Adrian Marius Dobre

Bulgaria was put under a new test on Sunday, October 5th. It was a test of choosing a path to stability over the uncertainty that dominated our neighboring country too long.

It’s still unclear how the political class and Bulgaria will be able to reset the South-Danubian politics.

The center-right party, former Prime Minister Boyko Borisov’s GERB, obtained the best score, approximately 33.2% of the vote (85 seats in parliament), but not enough to secure a majority. GERB is followed by the Bulgarian Socialist Party with 16.5% and the Movement for Rights and Freedoms (Turkish minority formation) with approximately 14.1%. The next Bulgarian Parliament might include eight political parties.

Former Prime Minister Boyko Borisov was ousted from power 18 months ago due to street protests against poverty and corruption, after leading the country from 2009 to 2013. The new technocrat Prime Minister, Plamen Oresharski, had the same fate. Actually, he even didn’t have the chance to govern because new street demonstrations rose. Thus, there was a long period of political instability that endangered the entire economy and the Bulgarian state.

Boiko Borisov spoke before the election about a gloomy period for Bulgaria; he wasn’t able to assemble a parliamentary majority so he will be forced to govern through an alliance with small right parties after tough negotiations.

The new government will have to manage extremely unpopular reforms, which translates into harsh time for a population that already sees the situation as unbearable. It will also face a stagnant economy, poverty, corruption, a winter when the Russian gas dependence becomes overwhelming.

The EU also suspended the European funds worth of hundreds of million, following the detection of irregularities in the procurement procedure, and the CCB, the fourth bank in the country, send messages that bankruptcy is imminent. All these in the context of the Ukrainian crisis, which generates more political instability, and the Middle East tensions that caused an influx of Syrian refugees via Turkey.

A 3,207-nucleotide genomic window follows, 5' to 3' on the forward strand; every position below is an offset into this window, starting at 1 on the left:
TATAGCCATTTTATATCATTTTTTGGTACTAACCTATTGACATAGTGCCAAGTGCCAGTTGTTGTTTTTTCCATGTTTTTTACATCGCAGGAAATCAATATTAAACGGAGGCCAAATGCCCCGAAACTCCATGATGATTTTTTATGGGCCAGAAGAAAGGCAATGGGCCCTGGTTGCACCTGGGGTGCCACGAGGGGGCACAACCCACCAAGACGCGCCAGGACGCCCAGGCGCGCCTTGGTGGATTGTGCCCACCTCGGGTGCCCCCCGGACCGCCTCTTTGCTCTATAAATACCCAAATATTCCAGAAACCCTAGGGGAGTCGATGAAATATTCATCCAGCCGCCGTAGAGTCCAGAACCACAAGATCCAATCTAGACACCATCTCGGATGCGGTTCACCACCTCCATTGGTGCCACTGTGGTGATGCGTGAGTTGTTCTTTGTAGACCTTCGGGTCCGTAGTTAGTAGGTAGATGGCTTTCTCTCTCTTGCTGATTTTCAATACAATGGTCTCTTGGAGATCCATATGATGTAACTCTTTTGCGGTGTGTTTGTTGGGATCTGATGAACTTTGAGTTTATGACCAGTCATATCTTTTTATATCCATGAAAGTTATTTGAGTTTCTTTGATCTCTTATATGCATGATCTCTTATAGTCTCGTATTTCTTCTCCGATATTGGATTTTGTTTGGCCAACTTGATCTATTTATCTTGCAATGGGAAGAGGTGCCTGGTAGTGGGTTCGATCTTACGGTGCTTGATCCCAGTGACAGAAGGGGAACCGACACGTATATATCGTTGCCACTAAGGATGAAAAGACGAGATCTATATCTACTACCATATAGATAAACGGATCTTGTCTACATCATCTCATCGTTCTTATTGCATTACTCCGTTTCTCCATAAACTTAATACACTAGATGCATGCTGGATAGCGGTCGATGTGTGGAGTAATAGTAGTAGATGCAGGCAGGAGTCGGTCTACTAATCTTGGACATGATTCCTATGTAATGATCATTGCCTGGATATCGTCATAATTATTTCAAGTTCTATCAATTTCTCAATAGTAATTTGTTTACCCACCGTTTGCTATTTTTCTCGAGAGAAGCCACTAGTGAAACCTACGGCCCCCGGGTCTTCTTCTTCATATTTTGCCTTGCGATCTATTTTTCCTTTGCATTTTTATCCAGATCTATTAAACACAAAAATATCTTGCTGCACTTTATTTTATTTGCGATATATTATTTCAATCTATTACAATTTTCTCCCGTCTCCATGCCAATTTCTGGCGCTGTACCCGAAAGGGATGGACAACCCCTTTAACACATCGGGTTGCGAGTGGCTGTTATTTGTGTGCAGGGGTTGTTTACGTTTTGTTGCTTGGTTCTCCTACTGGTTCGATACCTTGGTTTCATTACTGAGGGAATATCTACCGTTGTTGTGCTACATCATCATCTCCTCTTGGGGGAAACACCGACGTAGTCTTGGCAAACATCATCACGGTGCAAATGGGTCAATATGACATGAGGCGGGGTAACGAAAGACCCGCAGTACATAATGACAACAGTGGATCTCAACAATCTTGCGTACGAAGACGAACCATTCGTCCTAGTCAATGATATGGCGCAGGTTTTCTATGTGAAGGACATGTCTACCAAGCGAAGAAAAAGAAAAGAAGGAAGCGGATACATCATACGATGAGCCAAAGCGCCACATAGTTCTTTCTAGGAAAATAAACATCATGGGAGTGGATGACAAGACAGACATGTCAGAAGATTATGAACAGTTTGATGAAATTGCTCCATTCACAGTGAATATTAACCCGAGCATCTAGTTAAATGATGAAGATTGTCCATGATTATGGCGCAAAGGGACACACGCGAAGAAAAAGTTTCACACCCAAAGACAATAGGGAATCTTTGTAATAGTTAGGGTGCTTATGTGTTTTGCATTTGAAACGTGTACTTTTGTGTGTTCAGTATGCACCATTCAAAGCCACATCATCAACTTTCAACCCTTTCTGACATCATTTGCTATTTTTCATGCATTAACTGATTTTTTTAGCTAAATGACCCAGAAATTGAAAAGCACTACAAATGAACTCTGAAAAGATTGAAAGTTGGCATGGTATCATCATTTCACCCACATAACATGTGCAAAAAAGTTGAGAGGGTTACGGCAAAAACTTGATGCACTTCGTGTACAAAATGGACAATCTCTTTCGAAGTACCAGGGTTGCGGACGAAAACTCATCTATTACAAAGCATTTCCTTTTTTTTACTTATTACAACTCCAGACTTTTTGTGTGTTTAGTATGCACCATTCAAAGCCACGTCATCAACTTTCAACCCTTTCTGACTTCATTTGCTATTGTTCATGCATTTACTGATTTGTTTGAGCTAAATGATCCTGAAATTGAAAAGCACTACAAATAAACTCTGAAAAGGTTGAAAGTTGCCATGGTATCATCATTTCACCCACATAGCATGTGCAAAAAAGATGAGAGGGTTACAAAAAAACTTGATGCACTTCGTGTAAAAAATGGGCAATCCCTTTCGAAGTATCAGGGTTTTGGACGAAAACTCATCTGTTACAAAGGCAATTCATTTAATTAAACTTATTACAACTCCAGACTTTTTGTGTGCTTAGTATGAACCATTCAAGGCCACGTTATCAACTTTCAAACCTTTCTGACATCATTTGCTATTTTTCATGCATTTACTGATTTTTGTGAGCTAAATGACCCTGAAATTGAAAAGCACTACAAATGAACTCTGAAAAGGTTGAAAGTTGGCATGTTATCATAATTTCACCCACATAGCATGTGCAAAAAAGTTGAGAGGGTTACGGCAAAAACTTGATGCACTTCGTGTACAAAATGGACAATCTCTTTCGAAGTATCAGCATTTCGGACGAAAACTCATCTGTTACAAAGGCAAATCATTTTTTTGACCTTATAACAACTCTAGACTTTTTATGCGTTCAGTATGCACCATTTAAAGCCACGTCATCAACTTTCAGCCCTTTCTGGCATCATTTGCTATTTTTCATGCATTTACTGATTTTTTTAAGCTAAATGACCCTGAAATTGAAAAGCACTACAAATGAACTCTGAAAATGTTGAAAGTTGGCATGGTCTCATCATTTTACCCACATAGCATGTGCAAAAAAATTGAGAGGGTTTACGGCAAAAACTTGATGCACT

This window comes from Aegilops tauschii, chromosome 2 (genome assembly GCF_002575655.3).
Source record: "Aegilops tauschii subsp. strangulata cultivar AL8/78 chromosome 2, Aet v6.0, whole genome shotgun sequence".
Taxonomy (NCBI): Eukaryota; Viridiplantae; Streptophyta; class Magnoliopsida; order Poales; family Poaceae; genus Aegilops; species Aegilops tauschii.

After two years of political instability, Sunday did not bring the best results. Many people share the idea that Bulgaria will be facing a long period of instability, thus any government will be put under extremely high pressure, not at all constructive. With so many problems, the new government will not be able to engage on a constructive path, considering the economy won’t be a support pillar because it deserves the most attention.

For Bulgarians, the aspiration for political stability is pending. Following the ill-fated political and economic evolution of Bulgaria we can understand why political stability is so important.

North of Danube, Romania finds itself in a stable environment, but it’s not so well entrenched for allowing us to be relaxed. The benefits of political and economic stability are obvious and desirable.

Due to this stability ​​it was possible to reduce the country risk, 3 times lower now than in 2011, according to a recent report published by Standard & Poors – “S&P Capital IQ Sovereign Dept Report Q2 2014”.

With 9.3% risk of default, Romania is more credible in international markets than Greece (34.2%), Cyprus (29.6%), Croatia (16.4%), Portugal (13.8%), Hungary (11.2%) and Bulgaria (9.9%).

But this is not the first time I underline the importance of political stability. A year ago, still in the beginning of autumn, I wrote that: “Political stability is as necessary for the economy as a body recovery after surgery.

The exaggerated dynamics of the political factor, meaning effervescence, has in its evolution a natural instability.

And instability generates disorder, lack of calculated measures, prudent and well grounded arbitrary measures, emotional and pathos, often uninspired repositioning, policy makers statements who remain and influence the economic environment and society.

All these actions are harmful to economic life and not only. They block it, cripple it, take its will and dynamics.”

Either for Romania or Bulgaria, the same principles can be applied anytime. Romania entered a constructive, difficult path, but it must maintain an essential ingredient to achieve success, the one which can generate economic growth: the political stability.

Bulgaria will face a bleak period, and recovery will be more painful and more difficult in the absence of political stability. It will get very little support, it won’t know how to negotiate it, the voices will be multiple and contradictory, there will be gaps between and within generations. Anything agreeded today will be ruined tommorrow. All these paint a cold picture, but it’s just a reflection of human choices, never perfect.

Are we interested in? Of course, the Bulgarians are our neighbors. Such as Ukrainians.

I do not want to suggest that the situation in Bulgaria will get as worse as the one in Ukraine. But our neighbors’ stability will count.

Let’s not forget that in every crisis we can find seeds of opportunity. There was a time when we faced an exodus of Romanian companies towards a more relaxed fiscal environment in Bulgaria. And we lost a lot in that time. Now may be the time of bringing them back.

It depends on how we manage this opportunity!


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